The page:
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Ending an excluded tenancy/licence

This content applies to England

Notice requirements and eviction of excluded occupiers.

Notice from landlord

Excluded tenancies or licences may be terminated by contractual notice, or, where an agreement does not include information on ending the contract, common law principles as to notice (served by either the landlord or the tenant) will apply.

For details about the notice requirements see Notices: Excluded occupiers.

Notice where all occupiers have no 'right to rent'

Where an assured, Rent Act protected or basic protected tenancy has been converted to an excluded tenancy following a Home Office 'no right to rent' notice, the landlord can serve a minimum of 28 days' notice (on a prescribed form) to terminate the tenancy. No court order is required. See Right to rent immigration checks for details.

Notice from occupier

If an excluded occupier wants to leave, the steps s/he must take depend on whether s/he has a fixed-term or periodic agreement and whether s/he has a tenancy or a licence. For details see Notices: Excluded occupiers.


At the end of the notice period (or when the fixed term ends) the landlord can lawfully evict the occupier without the need to obtain a court order.[1]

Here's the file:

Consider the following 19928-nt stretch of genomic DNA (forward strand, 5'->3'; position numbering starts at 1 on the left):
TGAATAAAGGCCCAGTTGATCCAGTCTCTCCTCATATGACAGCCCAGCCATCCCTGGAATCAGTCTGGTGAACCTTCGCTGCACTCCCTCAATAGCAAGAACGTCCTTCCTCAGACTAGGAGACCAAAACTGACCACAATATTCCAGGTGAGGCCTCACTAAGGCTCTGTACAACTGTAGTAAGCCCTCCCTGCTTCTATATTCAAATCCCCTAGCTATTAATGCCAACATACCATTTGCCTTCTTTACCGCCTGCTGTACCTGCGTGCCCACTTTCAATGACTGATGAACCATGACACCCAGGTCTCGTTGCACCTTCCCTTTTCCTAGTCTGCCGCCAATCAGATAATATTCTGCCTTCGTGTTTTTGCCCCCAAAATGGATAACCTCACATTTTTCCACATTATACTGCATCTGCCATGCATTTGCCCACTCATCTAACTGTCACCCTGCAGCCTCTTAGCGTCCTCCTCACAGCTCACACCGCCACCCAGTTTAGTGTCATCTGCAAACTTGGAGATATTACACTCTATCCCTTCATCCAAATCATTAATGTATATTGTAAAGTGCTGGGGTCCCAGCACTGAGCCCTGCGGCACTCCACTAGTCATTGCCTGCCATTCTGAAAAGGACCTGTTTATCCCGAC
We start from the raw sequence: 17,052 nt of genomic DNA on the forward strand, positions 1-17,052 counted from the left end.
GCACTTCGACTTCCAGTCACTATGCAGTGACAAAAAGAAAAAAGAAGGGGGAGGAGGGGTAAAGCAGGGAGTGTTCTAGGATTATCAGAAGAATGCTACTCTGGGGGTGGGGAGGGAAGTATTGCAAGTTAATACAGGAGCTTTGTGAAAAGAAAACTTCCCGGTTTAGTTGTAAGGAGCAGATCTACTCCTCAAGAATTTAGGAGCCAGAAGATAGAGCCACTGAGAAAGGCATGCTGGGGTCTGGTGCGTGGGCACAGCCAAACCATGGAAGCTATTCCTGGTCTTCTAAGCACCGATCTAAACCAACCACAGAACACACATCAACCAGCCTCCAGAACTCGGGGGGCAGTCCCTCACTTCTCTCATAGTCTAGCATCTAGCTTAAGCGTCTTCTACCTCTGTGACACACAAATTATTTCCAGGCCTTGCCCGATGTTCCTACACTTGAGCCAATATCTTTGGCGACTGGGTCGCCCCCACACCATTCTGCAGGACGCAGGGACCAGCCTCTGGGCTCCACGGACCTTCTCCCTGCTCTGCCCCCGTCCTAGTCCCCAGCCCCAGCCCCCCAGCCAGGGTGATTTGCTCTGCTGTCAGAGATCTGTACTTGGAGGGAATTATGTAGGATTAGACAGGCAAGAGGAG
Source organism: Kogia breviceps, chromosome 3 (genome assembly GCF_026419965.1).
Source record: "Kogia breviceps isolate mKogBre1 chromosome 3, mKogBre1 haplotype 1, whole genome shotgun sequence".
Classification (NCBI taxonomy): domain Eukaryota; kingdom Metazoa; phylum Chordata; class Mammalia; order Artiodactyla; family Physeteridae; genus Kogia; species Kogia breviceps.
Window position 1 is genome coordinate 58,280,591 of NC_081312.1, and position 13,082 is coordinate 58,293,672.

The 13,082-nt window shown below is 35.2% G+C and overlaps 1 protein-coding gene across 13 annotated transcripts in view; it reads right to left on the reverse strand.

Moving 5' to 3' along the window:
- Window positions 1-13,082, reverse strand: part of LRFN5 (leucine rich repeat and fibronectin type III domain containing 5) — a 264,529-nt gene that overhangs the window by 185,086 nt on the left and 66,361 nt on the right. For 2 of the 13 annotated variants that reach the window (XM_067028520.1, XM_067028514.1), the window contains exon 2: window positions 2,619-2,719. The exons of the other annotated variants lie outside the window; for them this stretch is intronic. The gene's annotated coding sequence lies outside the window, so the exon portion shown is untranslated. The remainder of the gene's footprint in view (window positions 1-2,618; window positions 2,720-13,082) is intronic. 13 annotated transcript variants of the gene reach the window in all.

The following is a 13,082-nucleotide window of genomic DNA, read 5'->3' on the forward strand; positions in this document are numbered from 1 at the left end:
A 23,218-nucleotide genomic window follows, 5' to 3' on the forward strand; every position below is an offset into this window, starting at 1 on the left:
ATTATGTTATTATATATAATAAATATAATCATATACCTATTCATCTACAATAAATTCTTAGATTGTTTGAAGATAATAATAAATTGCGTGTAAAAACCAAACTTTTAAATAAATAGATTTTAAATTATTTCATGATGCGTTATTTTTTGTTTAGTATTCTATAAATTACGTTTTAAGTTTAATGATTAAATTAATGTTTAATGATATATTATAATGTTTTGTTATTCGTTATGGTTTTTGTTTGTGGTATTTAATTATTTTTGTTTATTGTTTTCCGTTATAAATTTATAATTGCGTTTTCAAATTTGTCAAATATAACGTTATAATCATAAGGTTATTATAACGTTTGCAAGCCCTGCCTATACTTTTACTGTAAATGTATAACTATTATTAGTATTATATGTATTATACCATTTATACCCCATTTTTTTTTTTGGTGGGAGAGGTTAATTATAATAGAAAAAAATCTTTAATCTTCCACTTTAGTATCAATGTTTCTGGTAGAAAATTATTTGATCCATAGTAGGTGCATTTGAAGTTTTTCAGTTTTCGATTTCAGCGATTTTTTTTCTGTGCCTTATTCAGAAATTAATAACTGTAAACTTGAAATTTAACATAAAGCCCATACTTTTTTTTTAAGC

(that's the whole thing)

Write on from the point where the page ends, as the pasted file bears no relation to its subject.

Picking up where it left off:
If an excluded occupier remains in the property after the appropriate notice given by the landlord has expired, the landlord can physically take possession. For example, the landlord could change the locks while the occupier is out or may take the occupier's belongings and put them outside the property in order to persuade the occupier to leave the accommodation. The section on Harassment and illegal eviction gives information on occupiers' remedies where their landlord has interfered with their belongings.

However, if the landlord evicts without getting a court order, s/he runs the risk of committing an offence under the Criminal Law Act 1977. Under section 6 of this Act, an offence is committed if violence is used or threatened to secure entry to premises when there is someone present on those premises opposed to the entry.

[1] ss.3 and 3A Protection from Eviction Act 1977.

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